Monday, January 28, 2013

two meetings (post)

My first meeting went well-- better than expected, in fact. I didn't learn anything new about the publishing opportunity, but I did, happily, come away with a better impression of the ajumma whose son I'm supposed to be contacting. Mrs. Z is nicer in person than she is on the phone, and she apparently came away "very impressed!" by me after our hour-long talk, which was mostly in Korean with a bit of English sprinkled in (I did far more listening than talking; she's quite verbose). We met close to YB Near, at the tiny food court of a nearby H-Mart (H-Mart is a very large, almost warehouse-style Korean grocery); I found out she's about to finish renovating the downstairs portion of her house, and she invited me to move into it for cheap rent (how cheap, I have no clue). I politely declined, having only just met the woman, but she told me to call her anytime-- "Just to talk"-- or to come over and visit, and she'd cook me something tasty.

I got the feeling that Mrs. Z warmed to me quickly, and also that, because she's an empty-nester who's lonely and in her seventies, she's just looking for company. She probably knows something of my personal story regarding Mom and her brain cancer, thanks to the constant scuttlebutting of the northern Virginia Korean-American wives' community, so she may, like many ajummas before her, be auditioning for the role of surrogate mom. Her attitude about the job opportunity turned out to be more along the lines of "Take it or leave it, but at least keep an open mind for now," which is about where I find myself, anyway. I'm supposed to send her, her son, and another contact my résumé; I promised to do so tonight.

The second meeting was unintentionally hilarious, and was a brutal reminder that I really need to improve my Korean skills. The woman I met today (one of the barbershop ajummas) was there with her friend, and they had brought along their kids... who turned out to be elementary schoolers. I had thought Mrs. Y had said, over the phone, that her son was a high-school senior (sa hak-nyeon, i.e., fourth-year), but she had meant that he was merely a fourth-grader. Disappointingly, she also wants me to teach for only one hour per week, which means that, if she purchases a ten-hour package from me, she'll be paying me only once per ten weeks. My next payment won't be until April. That sucks.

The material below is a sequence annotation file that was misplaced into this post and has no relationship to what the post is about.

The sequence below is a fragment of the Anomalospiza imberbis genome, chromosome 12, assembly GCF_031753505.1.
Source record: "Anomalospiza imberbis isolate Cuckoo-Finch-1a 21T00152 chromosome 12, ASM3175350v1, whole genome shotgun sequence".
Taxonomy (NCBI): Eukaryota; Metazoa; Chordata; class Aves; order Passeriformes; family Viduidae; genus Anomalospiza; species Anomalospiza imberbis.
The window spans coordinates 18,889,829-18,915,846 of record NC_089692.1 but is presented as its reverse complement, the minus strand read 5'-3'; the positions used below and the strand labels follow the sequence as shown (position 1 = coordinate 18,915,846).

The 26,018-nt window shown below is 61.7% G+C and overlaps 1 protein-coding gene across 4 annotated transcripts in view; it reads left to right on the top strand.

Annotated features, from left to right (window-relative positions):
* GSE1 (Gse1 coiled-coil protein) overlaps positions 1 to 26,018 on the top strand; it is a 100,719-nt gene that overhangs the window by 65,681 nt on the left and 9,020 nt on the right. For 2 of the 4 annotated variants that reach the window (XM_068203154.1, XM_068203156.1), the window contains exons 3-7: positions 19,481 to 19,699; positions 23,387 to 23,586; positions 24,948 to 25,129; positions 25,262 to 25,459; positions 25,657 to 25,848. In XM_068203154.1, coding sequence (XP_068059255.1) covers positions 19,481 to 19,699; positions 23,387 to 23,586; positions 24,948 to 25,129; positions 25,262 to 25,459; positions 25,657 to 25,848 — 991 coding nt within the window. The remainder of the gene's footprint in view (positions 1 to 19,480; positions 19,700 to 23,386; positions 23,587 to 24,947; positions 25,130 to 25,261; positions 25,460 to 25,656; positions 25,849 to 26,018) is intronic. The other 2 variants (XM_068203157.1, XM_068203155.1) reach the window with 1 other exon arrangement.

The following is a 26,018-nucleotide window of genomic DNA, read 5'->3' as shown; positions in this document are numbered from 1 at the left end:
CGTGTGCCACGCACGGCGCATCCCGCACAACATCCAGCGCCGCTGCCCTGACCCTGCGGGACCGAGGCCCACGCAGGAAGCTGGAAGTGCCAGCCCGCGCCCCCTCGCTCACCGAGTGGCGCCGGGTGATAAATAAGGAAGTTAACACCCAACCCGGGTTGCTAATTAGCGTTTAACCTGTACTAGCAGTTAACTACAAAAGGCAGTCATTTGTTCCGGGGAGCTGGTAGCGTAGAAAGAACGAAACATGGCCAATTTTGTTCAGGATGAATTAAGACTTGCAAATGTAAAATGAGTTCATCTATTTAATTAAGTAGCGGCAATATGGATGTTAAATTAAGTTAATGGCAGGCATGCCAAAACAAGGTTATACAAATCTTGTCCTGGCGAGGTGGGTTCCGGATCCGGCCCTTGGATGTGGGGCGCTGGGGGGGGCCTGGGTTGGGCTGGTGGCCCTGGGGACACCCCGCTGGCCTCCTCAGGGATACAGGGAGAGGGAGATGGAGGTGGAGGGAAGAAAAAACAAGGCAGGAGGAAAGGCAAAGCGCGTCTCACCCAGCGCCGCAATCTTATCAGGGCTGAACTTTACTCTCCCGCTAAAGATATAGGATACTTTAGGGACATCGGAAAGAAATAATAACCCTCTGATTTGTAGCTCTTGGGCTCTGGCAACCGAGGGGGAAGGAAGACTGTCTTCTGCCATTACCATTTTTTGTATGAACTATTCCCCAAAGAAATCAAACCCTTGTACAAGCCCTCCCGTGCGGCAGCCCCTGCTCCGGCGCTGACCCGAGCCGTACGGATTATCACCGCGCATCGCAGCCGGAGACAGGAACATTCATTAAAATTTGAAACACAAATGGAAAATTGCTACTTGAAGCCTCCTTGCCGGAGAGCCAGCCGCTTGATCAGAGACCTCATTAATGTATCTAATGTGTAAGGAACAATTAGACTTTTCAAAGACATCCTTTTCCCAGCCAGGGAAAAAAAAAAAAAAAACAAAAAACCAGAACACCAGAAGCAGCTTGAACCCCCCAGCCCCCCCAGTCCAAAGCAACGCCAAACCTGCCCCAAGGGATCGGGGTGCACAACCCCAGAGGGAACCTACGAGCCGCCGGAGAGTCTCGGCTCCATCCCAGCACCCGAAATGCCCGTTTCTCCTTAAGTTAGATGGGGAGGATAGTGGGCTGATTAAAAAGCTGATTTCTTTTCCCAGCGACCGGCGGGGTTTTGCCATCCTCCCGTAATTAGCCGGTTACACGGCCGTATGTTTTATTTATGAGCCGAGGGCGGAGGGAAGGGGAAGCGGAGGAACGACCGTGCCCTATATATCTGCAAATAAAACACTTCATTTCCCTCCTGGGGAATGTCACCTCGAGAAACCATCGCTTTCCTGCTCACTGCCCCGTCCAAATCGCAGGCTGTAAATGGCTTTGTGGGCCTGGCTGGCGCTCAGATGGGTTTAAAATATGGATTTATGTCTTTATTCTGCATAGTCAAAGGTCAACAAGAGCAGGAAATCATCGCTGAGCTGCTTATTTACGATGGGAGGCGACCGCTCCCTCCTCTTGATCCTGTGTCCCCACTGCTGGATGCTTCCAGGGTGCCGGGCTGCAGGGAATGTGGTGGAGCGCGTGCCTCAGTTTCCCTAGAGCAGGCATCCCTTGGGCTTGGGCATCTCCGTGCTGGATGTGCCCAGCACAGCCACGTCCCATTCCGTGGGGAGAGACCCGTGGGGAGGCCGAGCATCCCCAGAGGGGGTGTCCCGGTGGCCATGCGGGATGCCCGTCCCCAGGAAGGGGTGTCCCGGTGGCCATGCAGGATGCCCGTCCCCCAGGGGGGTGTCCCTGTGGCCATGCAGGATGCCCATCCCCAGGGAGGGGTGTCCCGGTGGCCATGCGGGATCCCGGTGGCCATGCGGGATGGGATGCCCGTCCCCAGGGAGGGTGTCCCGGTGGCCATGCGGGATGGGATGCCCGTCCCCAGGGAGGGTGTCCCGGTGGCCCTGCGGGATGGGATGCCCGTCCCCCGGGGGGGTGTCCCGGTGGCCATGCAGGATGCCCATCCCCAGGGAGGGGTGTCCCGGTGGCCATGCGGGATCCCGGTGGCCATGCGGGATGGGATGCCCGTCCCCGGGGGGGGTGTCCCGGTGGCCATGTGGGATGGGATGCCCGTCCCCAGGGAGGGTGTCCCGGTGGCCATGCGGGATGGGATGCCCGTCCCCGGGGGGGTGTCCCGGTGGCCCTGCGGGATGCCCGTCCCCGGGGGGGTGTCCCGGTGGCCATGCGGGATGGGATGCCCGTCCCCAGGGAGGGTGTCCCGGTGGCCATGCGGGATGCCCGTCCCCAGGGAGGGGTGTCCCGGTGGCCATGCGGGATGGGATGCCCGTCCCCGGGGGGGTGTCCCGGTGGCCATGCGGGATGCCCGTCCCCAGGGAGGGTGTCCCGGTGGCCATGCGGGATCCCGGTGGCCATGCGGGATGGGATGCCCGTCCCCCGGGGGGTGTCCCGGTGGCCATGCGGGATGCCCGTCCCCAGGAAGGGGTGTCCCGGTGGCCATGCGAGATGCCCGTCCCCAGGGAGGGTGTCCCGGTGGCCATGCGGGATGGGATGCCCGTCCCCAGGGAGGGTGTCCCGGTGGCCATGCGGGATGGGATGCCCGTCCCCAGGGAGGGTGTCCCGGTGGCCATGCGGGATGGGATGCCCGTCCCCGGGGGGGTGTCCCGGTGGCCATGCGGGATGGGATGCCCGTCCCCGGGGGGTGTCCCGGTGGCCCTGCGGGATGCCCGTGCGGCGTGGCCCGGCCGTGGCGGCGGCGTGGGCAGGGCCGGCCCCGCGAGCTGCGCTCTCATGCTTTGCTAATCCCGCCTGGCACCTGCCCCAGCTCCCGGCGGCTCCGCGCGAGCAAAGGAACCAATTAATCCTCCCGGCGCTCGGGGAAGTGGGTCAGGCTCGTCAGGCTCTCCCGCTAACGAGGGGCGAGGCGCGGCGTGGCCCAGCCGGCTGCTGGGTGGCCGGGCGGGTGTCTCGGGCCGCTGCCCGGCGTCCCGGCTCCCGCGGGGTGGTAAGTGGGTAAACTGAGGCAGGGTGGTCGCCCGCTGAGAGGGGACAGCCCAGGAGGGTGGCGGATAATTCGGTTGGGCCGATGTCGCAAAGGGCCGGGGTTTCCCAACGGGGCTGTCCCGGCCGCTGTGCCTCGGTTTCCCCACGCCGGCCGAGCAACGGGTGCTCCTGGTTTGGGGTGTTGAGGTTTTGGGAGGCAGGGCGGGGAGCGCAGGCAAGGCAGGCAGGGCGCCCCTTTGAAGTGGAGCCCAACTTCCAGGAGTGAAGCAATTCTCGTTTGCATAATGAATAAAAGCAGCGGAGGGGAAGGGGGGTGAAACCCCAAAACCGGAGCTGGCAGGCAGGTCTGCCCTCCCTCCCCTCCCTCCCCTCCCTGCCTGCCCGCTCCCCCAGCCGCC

On the bright side, the kids seem well-behaved. They're going to be learning math with me, as it turns out (where in hell did I get the idea they'd be doing SAT work? my hearing must be shot). Even though their math grades are currently pretty good ("pretty good," to an Asian, means an "A" average), the mothers want their sons to progress more quickly in math so that they can be placed in more advanced middle schools. I've seen this happening at my regular job in YB: I teach several fourth- and fifth-graders pre-algebra because their parents want them out of regular public education and into accelerated programs.

So today's meetings weren't that bad, overall. As an introvert, I'm not usually comfortable meeting new folks, so I cooled down today by eating a last-hurrah meal at the Bonefish Grill, which isn't far from YB Near. I suppose, in the coming weeks, we'll see what comes of all this.


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